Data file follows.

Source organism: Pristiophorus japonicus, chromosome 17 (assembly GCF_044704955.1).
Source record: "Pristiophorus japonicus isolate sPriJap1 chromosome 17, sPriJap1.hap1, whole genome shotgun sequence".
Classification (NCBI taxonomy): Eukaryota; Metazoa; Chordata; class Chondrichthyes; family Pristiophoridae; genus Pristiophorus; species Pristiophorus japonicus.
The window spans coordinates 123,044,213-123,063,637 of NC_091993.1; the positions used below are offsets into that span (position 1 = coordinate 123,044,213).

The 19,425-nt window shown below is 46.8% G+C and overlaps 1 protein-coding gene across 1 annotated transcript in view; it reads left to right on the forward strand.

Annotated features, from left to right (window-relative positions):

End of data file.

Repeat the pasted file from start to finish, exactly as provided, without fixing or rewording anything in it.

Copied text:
Source organism: Pristiophorus japonicus, chromosome 17 (assembly GCF_044704955.1).
Source record: "Pristiophorus japonicus isolate sPriJap1 chromosome 17, sPriJap1.hap1, whole genome shotgun sequence".
Classification (NCBI taxonomy): Eukaryota; Metazoa; Chordata; class Chondrichthyes; family Pristiophoridae; genus Pristiophorus; species Pristiophorus japonicus.
The window spans coordinates 123,044,213-123,063,637 of NC_091993.1; the positions used below are offsets into that span (position 1 = coordinate 123,044,213).

The 19,425-nt window shown below is 46.8% G+C and overlaps 1 protein-coding gene across 1 annotated transcript in view; it reads left to right on the forward strand.

Annotated features, from left to right (window-relative positions):